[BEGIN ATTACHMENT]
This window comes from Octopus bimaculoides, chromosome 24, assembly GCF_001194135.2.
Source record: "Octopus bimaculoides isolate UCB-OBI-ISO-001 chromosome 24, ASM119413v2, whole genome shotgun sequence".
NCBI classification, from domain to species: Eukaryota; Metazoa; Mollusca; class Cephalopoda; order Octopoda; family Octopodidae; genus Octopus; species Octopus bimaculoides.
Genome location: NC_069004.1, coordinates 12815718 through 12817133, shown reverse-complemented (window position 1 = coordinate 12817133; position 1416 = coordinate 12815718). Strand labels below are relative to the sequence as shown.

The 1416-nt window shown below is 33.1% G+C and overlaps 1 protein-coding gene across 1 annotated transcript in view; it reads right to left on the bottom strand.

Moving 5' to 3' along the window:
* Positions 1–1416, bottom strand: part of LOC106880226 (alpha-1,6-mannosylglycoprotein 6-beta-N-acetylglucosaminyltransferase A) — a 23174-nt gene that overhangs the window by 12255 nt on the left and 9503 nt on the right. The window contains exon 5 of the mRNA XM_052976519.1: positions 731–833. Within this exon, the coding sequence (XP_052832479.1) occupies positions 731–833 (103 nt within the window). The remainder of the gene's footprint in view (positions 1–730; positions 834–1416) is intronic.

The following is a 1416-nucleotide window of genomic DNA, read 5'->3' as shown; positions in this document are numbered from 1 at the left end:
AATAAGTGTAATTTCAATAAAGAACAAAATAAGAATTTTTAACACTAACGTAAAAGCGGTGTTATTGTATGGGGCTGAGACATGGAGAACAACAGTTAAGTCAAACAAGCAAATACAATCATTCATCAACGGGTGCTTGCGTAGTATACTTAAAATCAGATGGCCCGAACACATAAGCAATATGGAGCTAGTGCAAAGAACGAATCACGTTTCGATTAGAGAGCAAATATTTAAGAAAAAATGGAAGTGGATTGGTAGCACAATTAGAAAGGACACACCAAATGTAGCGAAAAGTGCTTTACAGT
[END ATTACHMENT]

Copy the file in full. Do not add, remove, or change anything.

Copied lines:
This window comes from Octopus bimaculoides, chromosome 24, assembly GCF_001194135.2.
Source record: "Octopus bimaculoides isolate UCB-OBI-ISO-001 chromosome 24, ASM119413v2, whole genome shotgun sequence".
NCBI classification, from domain to species: Eukaryota; Metazoa; Mollusca; class Cephalopoda; order Octopoda; family Octopodidae; genus Octopus; species Octopus bimaculoides.
Genome location: NC_069004.1, coordinates 12815718 through 12817133, shown reverse-complemented (window position 1 = coordinate 12817133; position 1416 = coordinate 12815718). Strand labels below are relative to the sequence as shown.

The 1416-nt window shown below is 33.1% G+C and overlaps 1 protein-coding gene across 1 annotated transcript in view; it reads right to left on the bottom strand.

Moving 5' to 3' along the window:
* Positions 1–1416, bottom strand: part of LOC106880226 (alpha-1,6-mannosylglycoprotein 6-beta-N-acetylglucosaminyltransferase A) — a 23174-nt gene that overhangs the window by 12255 nt on the left and 9503 nt on the right. The window contains exon 5 of the mRNA XM_052976519.1: positions 731–833. Within this exon, the coding sequence (XP_052832479.1) occupies positions 731–833 (103 nt within the window). The remainder of the gene's footprint in view (positions 1–730; positions 834–1416) is intronic.

The following is a 1416-nucleotide window of genomic DNA, read 5'->3' as shown; positions in this document are numbered from 1 at the left end:
AATAAGTGTAATTTCAATAAAGAACAAAATAAGAATTTTTAACACTAACGTAAAAGCGGTGTTATTGTATGGGGCTGAGACATGGAGAACAACAGTTAAGTCAAACAAGCAAATACAATCATTCATCAACGGGTGCTTGCGTAGTATACTTAAAATCAGATGGCCCGAACACATAAGCAATATGGAGCTAGTGCAAAGAACGAATCACGTTTCGATTAGAGAGCAAATATTTAAGAAAAAATGGAAGTGGATTGGTAGCACAATTAGAAAGGACACACCAAATGTAGCGAAAAGTGCTTTACAGT